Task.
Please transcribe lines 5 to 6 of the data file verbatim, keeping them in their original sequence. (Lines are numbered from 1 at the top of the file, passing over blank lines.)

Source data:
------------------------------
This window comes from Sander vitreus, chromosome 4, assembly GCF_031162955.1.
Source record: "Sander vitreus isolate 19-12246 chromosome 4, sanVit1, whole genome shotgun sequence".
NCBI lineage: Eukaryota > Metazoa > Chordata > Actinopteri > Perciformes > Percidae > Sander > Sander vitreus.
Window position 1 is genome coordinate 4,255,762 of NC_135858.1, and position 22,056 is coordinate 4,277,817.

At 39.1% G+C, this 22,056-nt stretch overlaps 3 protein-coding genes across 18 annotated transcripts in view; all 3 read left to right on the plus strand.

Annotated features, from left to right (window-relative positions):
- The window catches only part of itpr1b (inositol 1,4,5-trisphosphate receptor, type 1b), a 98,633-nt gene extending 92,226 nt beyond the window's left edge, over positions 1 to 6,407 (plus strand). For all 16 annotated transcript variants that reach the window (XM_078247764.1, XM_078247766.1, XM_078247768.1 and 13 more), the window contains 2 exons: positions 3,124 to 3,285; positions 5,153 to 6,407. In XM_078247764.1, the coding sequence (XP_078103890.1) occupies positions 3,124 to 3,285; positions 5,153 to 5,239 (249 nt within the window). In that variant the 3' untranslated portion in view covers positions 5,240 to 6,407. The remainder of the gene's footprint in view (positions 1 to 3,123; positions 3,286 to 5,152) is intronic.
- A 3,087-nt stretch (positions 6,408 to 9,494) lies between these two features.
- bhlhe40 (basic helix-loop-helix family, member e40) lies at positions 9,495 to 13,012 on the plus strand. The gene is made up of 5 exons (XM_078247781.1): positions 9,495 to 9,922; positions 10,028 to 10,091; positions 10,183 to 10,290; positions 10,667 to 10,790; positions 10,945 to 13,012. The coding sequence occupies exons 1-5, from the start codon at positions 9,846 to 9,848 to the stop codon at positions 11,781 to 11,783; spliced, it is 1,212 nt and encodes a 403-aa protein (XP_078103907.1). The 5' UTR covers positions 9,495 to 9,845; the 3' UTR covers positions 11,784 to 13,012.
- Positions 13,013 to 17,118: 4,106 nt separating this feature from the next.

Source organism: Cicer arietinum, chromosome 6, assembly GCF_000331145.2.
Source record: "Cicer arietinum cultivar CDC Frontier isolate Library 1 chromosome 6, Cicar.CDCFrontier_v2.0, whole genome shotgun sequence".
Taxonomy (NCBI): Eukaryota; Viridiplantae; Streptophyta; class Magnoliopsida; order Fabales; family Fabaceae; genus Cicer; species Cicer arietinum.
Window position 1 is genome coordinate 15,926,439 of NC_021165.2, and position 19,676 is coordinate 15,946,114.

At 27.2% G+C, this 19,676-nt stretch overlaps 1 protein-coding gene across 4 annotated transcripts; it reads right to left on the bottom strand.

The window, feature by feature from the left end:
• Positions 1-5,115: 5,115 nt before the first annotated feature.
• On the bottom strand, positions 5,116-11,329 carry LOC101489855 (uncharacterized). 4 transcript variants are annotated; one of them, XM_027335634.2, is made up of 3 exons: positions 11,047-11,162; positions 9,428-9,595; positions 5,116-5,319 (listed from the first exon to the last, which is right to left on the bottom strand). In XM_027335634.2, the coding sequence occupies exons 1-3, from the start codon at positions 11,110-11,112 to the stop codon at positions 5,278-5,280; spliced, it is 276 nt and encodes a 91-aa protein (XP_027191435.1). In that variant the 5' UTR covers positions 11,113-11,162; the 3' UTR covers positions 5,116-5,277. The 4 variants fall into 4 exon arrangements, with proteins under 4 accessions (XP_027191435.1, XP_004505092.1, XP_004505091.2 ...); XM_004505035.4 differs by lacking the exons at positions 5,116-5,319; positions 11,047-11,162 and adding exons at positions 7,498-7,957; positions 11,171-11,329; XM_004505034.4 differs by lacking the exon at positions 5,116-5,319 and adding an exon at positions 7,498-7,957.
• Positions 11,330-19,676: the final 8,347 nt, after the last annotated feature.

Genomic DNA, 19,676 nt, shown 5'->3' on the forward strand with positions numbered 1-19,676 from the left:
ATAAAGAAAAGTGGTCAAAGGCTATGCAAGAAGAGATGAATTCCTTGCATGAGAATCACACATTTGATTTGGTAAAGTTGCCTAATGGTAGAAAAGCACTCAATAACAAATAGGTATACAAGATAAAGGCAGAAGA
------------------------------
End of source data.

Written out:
At 39.1% G+C, this 22,056-nt stretch overlaps 3 protein-coding genes across 18 annotated transcripts in view; all 3 read left to right on the plus strand.

Annotated features, from left to right (window-relative positions):